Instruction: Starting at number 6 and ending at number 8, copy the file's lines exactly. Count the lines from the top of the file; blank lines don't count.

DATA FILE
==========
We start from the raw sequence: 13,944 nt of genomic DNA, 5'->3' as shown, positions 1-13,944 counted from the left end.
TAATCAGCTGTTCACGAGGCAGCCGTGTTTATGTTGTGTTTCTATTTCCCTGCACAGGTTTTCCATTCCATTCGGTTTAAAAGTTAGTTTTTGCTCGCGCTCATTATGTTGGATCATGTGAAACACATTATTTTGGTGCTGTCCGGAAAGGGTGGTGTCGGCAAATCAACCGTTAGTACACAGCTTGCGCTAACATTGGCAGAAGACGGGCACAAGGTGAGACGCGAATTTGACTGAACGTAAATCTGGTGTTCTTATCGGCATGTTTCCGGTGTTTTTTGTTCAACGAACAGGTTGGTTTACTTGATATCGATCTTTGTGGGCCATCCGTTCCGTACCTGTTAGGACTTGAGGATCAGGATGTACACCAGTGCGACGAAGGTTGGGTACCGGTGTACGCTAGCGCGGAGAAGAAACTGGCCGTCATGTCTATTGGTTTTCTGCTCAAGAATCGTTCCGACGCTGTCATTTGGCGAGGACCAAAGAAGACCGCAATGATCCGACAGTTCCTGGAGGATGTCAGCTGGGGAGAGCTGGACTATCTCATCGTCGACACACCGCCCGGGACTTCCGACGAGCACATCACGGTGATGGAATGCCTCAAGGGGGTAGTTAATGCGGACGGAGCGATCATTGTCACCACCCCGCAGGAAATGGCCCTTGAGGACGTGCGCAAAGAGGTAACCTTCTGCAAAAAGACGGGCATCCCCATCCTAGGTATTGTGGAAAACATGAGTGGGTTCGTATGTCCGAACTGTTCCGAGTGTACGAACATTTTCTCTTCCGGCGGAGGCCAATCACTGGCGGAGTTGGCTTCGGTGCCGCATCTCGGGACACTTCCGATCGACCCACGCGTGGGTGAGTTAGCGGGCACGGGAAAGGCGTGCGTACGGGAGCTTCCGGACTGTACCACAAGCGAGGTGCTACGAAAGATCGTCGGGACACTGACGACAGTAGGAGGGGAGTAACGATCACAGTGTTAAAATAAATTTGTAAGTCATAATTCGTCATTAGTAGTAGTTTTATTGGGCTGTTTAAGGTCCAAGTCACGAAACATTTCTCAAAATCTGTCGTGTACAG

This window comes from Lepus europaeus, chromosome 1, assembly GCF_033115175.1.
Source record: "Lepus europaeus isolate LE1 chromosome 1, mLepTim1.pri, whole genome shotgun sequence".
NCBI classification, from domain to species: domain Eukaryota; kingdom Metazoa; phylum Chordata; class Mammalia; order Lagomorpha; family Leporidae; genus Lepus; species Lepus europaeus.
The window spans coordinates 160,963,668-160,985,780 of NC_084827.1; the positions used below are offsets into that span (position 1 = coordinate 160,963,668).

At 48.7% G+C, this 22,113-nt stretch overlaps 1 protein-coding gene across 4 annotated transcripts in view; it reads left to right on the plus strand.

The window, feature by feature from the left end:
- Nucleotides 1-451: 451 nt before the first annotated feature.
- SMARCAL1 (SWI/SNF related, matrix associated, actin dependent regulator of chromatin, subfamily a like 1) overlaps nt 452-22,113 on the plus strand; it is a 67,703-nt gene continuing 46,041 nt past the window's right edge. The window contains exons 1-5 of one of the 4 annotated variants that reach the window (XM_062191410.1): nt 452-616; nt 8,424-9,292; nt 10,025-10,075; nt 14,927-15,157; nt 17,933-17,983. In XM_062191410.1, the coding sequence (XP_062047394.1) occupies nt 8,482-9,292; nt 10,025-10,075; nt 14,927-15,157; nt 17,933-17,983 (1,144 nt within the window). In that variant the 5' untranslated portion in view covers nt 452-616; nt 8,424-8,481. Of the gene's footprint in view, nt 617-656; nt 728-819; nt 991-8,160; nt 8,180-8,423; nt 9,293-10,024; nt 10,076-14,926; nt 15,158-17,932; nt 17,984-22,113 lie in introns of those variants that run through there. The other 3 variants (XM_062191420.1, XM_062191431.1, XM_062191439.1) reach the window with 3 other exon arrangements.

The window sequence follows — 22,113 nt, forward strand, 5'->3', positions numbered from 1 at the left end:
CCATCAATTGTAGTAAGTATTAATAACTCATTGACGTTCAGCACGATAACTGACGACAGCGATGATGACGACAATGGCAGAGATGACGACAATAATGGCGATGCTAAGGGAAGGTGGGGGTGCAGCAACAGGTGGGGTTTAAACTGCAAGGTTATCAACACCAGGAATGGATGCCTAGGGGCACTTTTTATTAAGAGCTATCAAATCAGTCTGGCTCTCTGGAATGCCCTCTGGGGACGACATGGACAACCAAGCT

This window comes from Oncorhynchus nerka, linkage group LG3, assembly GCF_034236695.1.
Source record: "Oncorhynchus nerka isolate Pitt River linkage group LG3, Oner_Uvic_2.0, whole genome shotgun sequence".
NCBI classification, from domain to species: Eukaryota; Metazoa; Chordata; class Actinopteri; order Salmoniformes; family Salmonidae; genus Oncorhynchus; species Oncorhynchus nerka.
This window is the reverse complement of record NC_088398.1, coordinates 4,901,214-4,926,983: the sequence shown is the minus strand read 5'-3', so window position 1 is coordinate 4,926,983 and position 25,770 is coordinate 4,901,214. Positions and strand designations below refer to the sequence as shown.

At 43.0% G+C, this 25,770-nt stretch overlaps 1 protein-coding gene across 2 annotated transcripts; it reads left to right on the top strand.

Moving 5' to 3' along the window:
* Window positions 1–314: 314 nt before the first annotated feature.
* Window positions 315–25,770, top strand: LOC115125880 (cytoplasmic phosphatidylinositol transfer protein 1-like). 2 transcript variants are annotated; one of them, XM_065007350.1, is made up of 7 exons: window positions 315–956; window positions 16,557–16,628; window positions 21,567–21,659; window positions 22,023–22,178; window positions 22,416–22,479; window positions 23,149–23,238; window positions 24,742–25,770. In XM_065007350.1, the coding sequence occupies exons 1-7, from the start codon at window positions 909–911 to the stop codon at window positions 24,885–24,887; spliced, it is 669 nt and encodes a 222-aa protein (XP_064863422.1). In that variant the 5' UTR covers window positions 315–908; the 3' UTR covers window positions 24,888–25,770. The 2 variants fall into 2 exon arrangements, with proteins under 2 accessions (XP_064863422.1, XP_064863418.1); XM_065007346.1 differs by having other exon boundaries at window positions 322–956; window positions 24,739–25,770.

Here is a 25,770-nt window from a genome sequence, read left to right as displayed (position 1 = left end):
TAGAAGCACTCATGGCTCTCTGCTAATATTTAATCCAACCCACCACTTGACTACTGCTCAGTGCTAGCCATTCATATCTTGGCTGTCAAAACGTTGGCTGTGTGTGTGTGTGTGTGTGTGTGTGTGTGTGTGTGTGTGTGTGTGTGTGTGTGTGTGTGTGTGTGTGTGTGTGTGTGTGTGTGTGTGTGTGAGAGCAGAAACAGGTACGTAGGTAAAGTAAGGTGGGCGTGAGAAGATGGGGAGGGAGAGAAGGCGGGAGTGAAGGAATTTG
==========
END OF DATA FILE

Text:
The window spans coordinates 160,963,668-160,985,780 of NC_084827.1; the positions used below are offsets into that span (position 1 = coordinate 160,963,668).

At 48.7% G+C, this 22,113-nt stretch overlaps 1 protein-coding gene across 4 annotated transcripts in view; it reads left to right on the plus strand.

The window, feature by feature from the left end: